Saturday, July 30, 2011

Mystified and Miffed

I cannot for the life of me figure out why certain cases capture the media’s attention, and thus the public’s attention, while others do not.

Why aren’t all of the murdered and missing children, and all of the mothers and fathers accused of killing their children, covered by the press? Why isn’t each case newsworthy, a cause in and of itself, a cry for justice? How do the powers that be choose among the murdered and the missing to decide which cases are anointed to celebrity status? Only the chosen few accused or their victims become notorious. For example, the murders of Laci and Connor Peterson, the abduction of Elizabeth Smart, the death of Caylee Anthony, the alleged abduction of Madeleine McCann, became worthy of a nation’s time and attention. And yet other victims go to their silent graves unmarked by a press hell-bent on feeding the public’s voracious appetite for the tragic and the awful.

Does the victim have to be a certain race, economic status, and have a certain “pretty” factor?

There seems to be no rhyme or reason to which cases get chosen and which cases do not, nor does there seem to be any explanation for the public’s fixation over certain cases to the point of national obsession.

I no longer believe the public is following a case to get an up close look into our criminal justice system. Instead, it seems to be more of a voyeuristic feeding frenzy on someone else’s pain, perhaps obviating the need to feel our own. Or perhaps it is a lynch mob mentality that without our system of justice would have people taking to the streets to stone or hang those deemed worthy of loathing.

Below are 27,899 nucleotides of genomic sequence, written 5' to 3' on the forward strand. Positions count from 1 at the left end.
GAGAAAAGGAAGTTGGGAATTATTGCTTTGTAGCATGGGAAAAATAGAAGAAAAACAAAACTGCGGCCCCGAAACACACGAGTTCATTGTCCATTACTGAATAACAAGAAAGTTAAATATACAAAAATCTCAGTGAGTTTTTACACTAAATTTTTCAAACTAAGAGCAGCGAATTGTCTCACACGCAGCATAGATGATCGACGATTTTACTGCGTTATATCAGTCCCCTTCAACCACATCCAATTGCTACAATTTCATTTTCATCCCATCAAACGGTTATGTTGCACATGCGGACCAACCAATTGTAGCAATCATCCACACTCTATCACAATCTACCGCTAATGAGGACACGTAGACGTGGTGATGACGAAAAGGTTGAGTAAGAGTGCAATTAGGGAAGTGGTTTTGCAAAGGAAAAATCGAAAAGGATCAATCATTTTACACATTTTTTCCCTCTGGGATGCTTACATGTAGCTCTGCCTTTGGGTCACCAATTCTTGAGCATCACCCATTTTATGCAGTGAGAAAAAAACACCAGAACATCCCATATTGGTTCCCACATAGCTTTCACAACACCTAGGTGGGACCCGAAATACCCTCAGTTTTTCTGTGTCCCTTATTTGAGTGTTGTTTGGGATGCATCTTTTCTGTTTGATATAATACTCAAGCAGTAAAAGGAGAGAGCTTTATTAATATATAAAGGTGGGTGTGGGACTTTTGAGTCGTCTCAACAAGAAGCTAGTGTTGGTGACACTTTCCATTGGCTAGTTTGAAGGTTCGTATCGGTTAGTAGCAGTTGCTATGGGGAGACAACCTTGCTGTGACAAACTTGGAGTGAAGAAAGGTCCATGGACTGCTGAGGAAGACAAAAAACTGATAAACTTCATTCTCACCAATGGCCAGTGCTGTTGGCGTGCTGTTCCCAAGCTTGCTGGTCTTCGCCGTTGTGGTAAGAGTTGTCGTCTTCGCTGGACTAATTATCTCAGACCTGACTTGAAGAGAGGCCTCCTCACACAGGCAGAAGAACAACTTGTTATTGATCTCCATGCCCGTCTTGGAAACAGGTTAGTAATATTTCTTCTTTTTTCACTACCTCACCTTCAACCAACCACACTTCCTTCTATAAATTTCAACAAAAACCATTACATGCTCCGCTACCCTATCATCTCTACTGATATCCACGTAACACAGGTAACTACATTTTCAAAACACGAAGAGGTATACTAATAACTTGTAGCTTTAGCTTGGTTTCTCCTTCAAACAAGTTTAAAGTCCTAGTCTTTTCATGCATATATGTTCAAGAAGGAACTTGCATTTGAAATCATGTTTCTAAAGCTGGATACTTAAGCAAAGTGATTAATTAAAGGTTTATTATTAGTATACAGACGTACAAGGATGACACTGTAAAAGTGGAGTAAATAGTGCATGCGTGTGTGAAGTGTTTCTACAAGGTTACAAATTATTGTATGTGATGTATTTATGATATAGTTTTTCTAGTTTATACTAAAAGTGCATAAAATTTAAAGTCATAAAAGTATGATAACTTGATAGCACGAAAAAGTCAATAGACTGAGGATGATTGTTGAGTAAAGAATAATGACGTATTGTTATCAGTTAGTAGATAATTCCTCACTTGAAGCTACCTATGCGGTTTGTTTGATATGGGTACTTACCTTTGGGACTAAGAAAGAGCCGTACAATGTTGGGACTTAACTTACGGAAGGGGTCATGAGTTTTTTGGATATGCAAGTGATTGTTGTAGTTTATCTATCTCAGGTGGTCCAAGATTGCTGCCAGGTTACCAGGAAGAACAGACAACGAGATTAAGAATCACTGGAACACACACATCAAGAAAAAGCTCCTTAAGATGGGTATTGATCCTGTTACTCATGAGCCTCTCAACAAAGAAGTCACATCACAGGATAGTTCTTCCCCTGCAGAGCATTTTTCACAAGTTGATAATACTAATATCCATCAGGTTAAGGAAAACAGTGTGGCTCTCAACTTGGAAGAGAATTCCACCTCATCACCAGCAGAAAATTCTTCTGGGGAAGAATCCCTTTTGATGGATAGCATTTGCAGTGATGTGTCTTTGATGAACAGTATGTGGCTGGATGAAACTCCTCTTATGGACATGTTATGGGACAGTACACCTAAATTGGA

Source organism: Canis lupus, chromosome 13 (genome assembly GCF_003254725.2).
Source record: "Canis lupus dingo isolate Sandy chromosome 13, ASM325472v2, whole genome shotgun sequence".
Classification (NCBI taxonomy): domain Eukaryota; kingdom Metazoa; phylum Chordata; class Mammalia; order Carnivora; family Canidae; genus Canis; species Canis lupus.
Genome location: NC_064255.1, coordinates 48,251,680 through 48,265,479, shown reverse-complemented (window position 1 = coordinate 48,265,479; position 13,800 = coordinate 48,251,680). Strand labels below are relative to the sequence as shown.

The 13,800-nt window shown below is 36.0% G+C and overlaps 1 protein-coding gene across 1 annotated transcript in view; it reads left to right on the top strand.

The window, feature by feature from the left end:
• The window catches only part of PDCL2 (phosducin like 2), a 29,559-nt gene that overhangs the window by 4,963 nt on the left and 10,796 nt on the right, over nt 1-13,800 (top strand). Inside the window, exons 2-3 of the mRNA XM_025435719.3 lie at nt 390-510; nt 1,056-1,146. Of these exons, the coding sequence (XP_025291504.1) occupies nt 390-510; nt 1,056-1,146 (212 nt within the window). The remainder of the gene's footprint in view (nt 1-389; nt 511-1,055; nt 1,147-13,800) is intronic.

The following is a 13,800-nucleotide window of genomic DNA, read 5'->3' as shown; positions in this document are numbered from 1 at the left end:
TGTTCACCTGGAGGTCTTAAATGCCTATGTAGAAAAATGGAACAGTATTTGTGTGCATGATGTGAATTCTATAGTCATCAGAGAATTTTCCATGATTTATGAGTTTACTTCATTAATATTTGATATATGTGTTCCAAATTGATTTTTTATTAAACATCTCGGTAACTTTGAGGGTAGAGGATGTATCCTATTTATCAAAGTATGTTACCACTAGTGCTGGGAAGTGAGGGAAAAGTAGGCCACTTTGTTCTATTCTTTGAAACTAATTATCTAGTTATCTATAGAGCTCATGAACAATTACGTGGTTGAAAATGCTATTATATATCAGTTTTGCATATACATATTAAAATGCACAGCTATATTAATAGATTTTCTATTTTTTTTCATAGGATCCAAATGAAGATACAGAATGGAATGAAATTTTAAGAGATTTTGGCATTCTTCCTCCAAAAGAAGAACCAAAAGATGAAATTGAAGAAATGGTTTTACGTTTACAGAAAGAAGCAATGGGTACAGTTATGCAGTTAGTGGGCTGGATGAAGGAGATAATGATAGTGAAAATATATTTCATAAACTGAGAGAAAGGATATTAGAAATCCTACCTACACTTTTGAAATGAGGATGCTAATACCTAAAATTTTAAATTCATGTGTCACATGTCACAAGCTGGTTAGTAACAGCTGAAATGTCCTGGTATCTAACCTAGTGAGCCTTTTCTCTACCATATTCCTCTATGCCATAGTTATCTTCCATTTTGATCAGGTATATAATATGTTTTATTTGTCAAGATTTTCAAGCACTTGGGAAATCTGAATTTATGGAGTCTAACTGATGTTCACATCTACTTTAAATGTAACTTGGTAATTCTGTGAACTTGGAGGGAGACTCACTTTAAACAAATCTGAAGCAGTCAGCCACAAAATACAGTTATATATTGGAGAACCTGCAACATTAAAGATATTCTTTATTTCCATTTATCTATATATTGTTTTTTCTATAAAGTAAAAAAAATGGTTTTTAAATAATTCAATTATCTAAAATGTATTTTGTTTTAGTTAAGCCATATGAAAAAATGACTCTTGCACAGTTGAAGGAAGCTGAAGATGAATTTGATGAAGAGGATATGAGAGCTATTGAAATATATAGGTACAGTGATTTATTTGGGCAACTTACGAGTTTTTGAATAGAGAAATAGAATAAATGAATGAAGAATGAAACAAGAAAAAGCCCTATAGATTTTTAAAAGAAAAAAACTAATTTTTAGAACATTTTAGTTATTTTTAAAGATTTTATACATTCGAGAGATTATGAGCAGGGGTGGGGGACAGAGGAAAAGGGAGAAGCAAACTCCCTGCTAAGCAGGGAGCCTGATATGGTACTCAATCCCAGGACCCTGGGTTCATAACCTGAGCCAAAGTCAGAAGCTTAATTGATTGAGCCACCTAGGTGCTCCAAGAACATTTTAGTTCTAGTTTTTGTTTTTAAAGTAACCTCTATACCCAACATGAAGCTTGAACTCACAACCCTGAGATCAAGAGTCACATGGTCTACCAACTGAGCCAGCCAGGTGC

I was taken by surprise over the public’s growing fascination with the Casey Anthony case that culminated in an inexplicable fixation. Not only could I not understand the attention this case received, I could not understand why this case, and not another case.

And now that the case is over, the recent offer by Hustler Magazine to pay half a million dollars to an acquitted defendant for a nude photo shoot, is both revolting and baffling. I suppose in our celebrity worshipping culture, it is not surprising that Ms. Anthony would try to cash in on her ill-gotten fame. She has reportedly solicited a million and a half dollars for television interviews. But it is surprising that anyone would actually pay it. I condemn those who would buy Ms. Anthony “story” in order to heap more on an already saturated public.

We have binged enough on Casey Anthony and it is time to stop rewarding her with fortune or even more fame.

I wish that all murdered and missing children receive the same feverish thirst for justice that Caylee Anthony does, and that the public cashes in on their buying power by developing an appetite for the greater good, rather than the lowest common denominator.


Ann Summerville said...

It seems that this case was viewed as another reality television program. It's a shame that people are rewarding Casey Anthony and not closing the door on all the drama and publicity.

Anonymous said...

Casey Anthony deserves every bit of fame and fortune she can gain as a compensation for having been dragged through the justice-machinery by an incompetent prosecution looking for a scape-goat to appease the public.

As far as missing children in general goes, there seems to be a certain "type" that the media will latch on to. The child should be caucasian, look cute on photos and have good looking camera-savvy parents. If you disappear and happen to be an african-american boy with a blue collar socially reclusive mom you are sadly out of luck.

Anonymous79 said...

I totally agree with Anonymous. I would also add wealth or prestigious careers, to the list of necessities to captivate the media.

Anonymous said...

The Anthony case had a cute kid but the fact that what the mother did as to not reporting her child missing is what hooked most people I think. Casey Anthony does not deserve anything. Except maybe to pay back the state of Florida. She killed her daughter and got away with it.

Anonymous said...


You've got it the wrong way around my friend. The state of Florida almost killed Casey Anthony but luckily she was saved in the nick of time by a sharp jury with their minds solidly focused on facts rather than wild speculation.